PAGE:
Here are some snippets from the article by Frances Dinkelspiel:
When Kemble Scott walks into the Booksmith on Haight Street tonight, opens up a copy of his new novel The Sower, and starts to read to the collected audience, he will be committing an act of radical revolution. …On top of that, a publisher approached him about putting it out in print. Scott at first thought, no, that’d take too long. But then, he found out the publisher, Numina Press, uses POD printing, which meant “the turn-around time was a mere 29 days, rather than the year it usually takes to get a book out in print.”
Scott's previous novel, SOMA, was a San Francisco Chronicle bestseller. But he thought the subject and references in The Sower were so topical - think mentions of The Daily Beast, Susan Boyle, and more - that they would be out of date when a book published the traditional way was printed. (that might be as late as 2011)
So in May, Scott teamed up with the website Scribd, the on-line publishing company, to put The Sower on the Internet as an e-book. It sold for $2 a copy, and Scott was paid 80% of that price.
Scott liked that idea, so he decided to draw attention to the print book by treating it like a movie, and releasing it in selected markets.
So Scott has decided to make the hardcover edition of The Sower only available in Bay Area independent bookstores during the next month. If the response is strong, when The Sower is released nation-wide, larger chain bookstores will be more likely to take notice.Okay, I agree, this is a different way to approach publishing. But radical revolution in the publishing world?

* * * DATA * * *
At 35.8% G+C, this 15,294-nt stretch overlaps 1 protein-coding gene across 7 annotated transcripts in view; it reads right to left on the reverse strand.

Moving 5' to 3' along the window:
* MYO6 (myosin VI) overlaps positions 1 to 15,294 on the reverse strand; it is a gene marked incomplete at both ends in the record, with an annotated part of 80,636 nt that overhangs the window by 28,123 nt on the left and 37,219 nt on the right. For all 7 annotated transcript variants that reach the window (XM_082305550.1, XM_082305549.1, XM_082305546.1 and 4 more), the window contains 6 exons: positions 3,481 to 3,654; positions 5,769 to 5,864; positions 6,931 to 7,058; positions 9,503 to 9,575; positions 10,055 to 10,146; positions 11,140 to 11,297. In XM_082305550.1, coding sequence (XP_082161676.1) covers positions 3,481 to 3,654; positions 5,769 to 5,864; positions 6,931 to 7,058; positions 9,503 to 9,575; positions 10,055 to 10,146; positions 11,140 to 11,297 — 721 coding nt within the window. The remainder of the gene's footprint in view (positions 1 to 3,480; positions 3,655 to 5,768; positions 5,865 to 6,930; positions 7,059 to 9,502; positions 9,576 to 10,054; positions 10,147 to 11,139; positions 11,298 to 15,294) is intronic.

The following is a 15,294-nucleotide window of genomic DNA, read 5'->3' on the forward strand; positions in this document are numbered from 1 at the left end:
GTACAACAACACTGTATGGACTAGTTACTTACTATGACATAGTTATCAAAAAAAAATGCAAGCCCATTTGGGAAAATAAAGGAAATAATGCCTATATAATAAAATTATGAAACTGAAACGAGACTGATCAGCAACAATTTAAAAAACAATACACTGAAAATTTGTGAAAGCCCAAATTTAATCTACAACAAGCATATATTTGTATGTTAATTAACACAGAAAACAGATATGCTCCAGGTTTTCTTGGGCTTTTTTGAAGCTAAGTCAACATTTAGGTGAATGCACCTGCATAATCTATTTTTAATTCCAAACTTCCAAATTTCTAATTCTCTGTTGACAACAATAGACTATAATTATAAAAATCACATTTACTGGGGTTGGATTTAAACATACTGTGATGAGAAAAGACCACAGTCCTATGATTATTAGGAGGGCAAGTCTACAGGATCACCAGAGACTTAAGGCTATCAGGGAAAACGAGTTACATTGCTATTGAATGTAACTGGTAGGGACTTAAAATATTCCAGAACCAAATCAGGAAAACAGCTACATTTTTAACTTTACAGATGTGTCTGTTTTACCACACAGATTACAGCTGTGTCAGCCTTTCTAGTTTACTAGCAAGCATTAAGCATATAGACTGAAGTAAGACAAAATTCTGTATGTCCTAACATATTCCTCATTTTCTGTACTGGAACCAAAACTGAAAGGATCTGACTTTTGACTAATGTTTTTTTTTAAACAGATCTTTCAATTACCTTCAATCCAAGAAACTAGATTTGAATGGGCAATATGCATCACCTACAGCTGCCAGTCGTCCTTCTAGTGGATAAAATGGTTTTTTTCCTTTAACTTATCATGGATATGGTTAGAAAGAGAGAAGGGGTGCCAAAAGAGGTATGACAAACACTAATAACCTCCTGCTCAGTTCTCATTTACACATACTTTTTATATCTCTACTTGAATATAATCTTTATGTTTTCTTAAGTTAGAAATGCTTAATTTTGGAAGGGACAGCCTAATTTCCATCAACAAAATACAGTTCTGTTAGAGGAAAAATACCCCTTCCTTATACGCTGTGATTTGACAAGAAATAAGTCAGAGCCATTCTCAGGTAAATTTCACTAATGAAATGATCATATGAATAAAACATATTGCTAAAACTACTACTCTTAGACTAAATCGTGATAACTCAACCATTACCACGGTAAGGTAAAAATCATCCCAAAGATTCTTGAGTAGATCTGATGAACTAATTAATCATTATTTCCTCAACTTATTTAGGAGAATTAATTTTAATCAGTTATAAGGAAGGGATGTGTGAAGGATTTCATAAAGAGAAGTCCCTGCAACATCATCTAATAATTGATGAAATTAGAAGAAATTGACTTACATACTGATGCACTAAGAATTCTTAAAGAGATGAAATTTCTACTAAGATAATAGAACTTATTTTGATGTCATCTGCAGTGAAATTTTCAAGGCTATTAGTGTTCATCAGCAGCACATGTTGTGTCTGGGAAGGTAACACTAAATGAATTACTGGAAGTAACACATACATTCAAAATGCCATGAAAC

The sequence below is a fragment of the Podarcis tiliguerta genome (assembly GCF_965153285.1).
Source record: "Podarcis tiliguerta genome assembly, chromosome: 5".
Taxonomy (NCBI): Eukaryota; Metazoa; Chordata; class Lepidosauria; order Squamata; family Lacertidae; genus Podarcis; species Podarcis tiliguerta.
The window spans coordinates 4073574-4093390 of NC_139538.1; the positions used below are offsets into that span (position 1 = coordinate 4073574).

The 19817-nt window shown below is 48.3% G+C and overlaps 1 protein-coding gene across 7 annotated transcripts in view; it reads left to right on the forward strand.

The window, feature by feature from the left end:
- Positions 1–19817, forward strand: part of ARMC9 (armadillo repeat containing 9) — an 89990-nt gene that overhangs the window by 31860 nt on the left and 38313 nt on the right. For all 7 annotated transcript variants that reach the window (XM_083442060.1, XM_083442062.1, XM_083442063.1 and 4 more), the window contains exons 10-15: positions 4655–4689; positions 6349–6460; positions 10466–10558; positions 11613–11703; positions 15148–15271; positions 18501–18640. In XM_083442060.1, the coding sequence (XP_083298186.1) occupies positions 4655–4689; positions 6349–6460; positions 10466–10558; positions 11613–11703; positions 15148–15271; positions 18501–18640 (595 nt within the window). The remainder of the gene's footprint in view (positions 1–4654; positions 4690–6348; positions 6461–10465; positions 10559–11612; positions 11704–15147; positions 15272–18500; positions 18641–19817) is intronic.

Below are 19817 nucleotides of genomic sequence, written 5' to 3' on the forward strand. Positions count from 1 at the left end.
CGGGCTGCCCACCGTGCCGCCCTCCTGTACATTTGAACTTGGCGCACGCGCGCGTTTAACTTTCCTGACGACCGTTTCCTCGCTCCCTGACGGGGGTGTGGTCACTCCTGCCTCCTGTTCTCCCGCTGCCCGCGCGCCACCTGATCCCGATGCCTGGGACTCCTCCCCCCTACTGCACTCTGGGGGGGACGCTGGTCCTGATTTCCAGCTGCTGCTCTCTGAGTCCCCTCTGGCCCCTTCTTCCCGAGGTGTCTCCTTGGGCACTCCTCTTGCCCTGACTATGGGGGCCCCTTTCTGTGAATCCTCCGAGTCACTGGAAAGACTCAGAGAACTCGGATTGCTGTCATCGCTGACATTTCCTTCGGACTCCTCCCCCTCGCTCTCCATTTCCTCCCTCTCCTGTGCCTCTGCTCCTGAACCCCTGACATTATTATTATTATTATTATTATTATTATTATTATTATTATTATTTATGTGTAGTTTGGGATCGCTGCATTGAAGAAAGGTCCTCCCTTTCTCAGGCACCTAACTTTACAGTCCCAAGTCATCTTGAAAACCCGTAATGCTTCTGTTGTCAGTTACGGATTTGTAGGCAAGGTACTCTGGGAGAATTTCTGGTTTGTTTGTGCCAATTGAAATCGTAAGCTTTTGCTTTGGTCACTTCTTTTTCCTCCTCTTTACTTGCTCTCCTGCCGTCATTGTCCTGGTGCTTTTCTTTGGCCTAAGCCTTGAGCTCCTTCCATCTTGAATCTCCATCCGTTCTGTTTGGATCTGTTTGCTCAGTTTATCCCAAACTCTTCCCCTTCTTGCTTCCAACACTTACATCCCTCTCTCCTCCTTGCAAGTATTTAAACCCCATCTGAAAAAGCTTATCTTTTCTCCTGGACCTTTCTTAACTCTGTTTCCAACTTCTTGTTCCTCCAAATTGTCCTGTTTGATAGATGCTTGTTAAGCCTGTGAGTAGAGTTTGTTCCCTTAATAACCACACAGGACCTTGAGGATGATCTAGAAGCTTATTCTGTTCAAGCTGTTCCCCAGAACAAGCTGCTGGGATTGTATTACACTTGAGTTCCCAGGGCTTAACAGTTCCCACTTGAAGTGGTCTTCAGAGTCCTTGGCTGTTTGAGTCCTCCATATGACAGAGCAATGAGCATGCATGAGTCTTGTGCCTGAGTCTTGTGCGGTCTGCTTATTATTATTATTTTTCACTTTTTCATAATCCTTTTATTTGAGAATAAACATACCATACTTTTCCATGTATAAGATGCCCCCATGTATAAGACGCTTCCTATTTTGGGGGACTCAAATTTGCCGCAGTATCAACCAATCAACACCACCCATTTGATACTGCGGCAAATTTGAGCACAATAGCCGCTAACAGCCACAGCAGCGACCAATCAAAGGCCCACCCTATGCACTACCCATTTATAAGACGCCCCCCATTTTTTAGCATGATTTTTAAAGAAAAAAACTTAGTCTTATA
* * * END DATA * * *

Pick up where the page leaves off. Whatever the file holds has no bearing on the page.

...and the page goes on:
Okay, a $2 e-book from a best-selling author who gets 80% of each sale. That’s fairly big. He’s going to be using POD printing for the print book - that’s not big. Lots of books are printed that way today. He’s getting his books out in local markets in independent stores in order to create buzz and attract a national market. Not big. Unknown authors do that all the time. They turn to their local markets to try to jumpstart the sells, in hopes that bigger stores in not-so-local markets will start carrying their books.
But it is good that a “big” author is, in a way, trailblazing some new ideas. Perhaps that’ll make it easier for the rest of us. But is this radical? Not particularly. Will it cause a revolution in the publishing world? I think that revolution had already started before he joined the troops.